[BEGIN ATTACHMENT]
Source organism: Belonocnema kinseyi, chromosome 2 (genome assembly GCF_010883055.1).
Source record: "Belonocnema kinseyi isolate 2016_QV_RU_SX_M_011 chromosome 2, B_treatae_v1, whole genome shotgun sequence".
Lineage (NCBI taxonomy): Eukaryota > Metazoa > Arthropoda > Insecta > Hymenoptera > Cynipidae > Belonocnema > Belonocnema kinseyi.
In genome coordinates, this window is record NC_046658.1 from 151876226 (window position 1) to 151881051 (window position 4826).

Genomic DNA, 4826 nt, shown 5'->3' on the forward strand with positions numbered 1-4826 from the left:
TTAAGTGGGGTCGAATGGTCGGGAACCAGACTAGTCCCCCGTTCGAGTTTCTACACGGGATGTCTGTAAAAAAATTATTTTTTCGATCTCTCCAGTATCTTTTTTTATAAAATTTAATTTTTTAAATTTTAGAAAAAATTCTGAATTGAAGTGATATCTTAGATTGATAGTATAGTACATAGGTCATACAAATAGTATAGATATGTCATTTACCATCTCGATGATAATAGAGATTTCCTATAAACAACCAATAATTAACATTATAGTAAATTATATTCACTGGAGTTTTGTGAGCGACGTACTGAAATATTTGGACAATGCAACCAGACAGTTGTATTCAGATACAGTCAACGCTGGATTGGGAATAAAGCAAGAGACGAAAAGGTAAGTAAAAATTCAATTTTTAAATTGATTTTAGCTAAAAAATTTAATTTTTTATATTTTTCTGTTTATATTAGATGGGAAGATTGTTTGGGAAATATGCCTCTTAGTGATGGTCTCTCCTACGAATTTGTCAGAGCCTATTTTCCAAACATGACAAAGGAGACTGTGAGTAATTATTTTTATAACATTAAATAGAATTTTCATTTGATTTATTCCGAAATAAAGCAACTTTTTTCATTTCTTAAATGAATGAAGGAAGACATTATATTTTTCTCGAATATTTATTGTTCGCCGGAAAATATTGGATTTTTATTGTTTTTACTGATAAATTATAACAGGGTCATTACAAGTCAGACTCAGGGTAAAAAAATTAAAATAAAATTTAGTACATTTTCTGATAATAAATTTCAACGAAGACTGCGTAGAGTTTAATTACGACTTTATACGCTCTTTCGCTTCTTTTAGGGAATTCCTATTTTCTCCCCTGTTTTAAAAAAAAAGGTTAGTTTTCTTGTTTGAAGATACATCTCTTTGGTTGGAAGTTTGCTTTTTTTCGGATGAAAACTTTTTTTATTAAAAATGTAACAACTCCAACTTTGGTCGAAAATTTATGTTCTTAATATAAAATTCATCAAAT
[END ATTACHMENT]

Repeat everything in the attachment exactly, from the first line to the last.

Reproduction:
Source organism: Belonocnema kinseyi, chromosome 2 (genome assembly GCF_010883055.1).
Source record: "Belonocnema kinseyi isolate 2016_QV_RU_SX_M_011 chromosome 2, B_treatae_v1, whole genome shotgun sequence".
Lineage (NCBI taxonomy): Eukaryota > Metazoa > Arthropoda > Insecta > Hymenoptera > Cynipidae > Belonocnema > Belonocnema kinseyi.
In genome coordinates, this window is record NC_046658.1 from 151876226 (window position 1) to 151881051 (window position 4826).

Genomic DNA, 4826 nt, shown 5'->3' on the forward strand with positions numbered 1-4826 from the left:
TTAAGTGGGGTCGAATGGTCGGGAACCAGACTAGTCCCCCGTTCGAGTTTCTACACGGGATGTCTGTAAAAAAATTATTTTTTCGATCTCTCCAGTATCTTTTTTTATAAAATTTAATTTTTTAAATTTTAGAAAAAATTCTGAATTGAAGTGATATCTTAGATTGATAGTATAGTACATAGGTCATACAAATAGTATAGATATGTCATTTACCATCTCGATGATAATAGAGATTTCCTATAAACAACCAATAATTAACATTATAGTAAATTATATTCACTGGAGTTTTGTGAGCGACGTACTGAAATATTTGGACAATGCAACCAGACAGTTGTATTCAGATACAGTCAACGCTGGATTGGGAATAAAGCAAGAGACGAAAAGGTAAGTAAAAATTCAATTTTTAAATTGATTTTAGCTAAAAAATTTAATTTTTTATATTTTTCTGTTTATATTAGATGGGAAGATTGTTTGGGAAATATGCCTCTTAGTGATGGTCTCTCCTACGAATTTGTCAGAGCCTATTTTCCAAACATGACAAAGGAGACTGTGAGTAATTATTTTTATAACATTAAATAGAATTTTCATTTGATTTATTCCGAAATAAAGCAACTTTTTTCATTTCTTAAATGAATGAAGGAAGACATTATATTTTTCTCGAATATTTATTGTTCGCCGGAAAATATTGGATTTTTATTGTTTTTACTGATAAATTATAACAGGGTCATTACAAGTCAGACTCAGGGTAAAAAAATTAAAATAAAATTTAGTACATTTTCTGATAATAAATTTCAACGAAGACTGCGTAGAGTTTAATTACGACTTTATACGCTCTTTCGCTTCTTTTAGGGAATTCCTATTTTCTCCCCTGTTTTAAAAAAAAAGGTTAGTTTTCTTGTTTGAAGATACATCTCTTTGGTTGGAAGTTTGCTTTTTTTCGGATGAAAACTTTTTTTATTAAAAATGTAACAACTCCAACTTTGGTCGAAAATTTATGTTCTTAATATAAAATTCATCAAAT